Right, and I'm not saying that oil is a good or bad thing with ceviche. I'm saying that it's pointless to add oil in the marinade. In fact I can't see it as anything but resulting in fish infused oil.

We really should form a club. It's no fun arguing with you. We agree most of the time. :lol:
post #17 of 18
I never look at it as arguing Kuan. I always look at it as a "spirited Discussion" or tenaciously explaining a differing viewpoint.
Just let me know when and where we meet plus, I vote we have our first meeting at The Trellis in Williamsburg! But about any dues.......:look: :D;)

Now for something on the topic....

I was looking back through some of my notes and old hand written recipes and .....(I was actually working on something for two other members here and I also made notes because I believed that wouldn't remember every nuance of every recipe or dish I ever made in a discussion 20 or so years later:D I found some things on the ceviche. Kuans comment on the oil just now was dead on. If you add it during the marinating process, you end up more with fish infused oil more than anything else.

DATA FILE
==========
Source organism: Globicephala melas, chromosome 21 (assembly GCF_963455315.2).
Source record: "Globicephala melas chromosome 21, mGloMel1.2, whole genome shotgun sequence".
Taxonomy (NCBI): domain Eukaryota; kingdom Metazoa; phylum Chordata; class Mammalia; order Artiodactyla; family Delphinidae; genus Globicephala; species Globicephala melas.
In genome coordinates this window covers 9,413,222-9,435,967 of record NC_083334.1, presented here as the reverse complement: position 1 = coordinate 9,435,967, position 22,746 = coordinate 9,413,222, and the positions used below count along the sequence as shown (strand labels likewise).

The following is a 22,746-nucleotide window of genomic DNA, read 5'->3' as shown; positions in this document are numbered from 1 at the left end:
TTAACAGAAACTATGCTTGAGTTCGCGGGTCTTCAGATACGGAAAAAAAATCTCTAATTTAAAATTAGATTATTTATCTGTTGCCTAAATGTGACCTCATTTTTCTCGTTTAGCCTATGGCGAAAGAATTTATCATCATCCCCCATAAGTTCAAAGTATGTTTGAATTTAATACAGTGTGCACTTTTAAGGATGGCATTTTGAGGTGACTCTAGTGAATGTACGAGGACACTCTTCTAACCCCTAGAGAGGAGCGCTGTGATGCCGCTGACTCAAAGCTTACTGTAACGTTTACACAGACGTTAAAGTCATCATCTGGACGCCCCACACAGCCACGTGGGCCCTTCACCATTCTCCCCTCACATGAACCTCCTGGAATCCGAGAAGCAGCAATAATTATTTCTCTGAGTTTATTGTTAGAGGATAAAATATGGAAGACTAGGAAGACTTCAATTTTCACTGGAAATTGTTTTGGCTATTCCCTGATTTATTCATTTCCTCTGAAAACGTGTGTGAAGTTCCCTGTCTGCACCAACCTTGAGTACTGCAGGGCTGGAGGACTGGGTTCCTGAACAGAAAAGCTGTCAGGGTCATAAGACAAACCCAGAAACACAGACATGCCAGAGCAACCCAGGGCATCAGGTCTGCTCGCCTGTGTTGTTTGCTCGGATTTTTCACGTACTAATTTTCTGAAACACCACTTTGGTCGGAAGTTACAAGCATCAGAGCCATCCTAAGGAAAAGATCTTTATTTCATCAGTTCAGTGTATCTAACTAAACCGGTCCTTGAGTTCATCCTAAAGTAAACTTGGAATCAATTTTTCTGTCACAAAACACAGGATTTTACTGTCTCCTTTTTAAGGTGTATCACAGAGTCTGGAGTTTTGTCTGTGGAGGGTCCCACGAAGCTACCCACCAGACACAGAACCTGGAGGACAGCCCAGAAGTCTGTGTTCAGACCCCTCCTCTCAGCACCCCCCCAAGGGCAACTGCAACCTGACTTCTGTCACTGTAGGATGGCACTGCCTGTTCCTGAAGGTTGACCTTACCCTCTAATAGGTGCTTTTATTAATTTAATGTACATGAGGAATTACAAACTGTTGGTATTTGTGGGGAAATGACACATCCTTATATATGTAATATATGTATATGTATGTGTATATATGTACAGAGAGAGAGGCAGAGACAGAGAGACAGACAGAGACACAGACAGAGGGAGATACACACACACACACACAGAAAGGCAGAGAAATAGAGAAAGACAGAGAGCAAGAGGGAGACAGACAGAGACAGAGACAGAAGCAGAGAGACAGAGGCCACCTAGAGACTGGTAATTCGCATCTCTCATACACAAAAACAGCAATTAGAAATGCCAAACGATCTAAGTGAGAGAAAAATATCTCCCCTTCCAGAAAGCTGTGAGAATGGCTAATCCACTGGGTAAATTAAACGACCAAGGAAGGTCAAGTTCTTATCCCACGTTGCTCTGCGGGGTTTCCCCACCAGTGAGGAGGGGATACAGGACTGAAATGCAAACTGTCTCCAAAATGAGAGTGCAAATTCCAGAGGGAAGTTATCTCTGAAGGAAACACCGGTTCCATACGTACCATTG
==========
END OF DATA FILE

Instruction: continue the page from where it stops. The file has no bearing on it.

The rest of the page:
The Extra Virgin olive was used as a dressing that I started out adding just before it was portioned for service and found that the flavor disappeared. It also made the fish (the more delicate cuts like snapper and the bay scallops) turn into the pieces of vulcanized rubber that I mentioned before, sort of curing the seafood. I concluded that the oil was a curing process and what I needed was pickling. I also noted that to add it just before service was better for the flavor but then decided that we would do it table side and give the guest the option.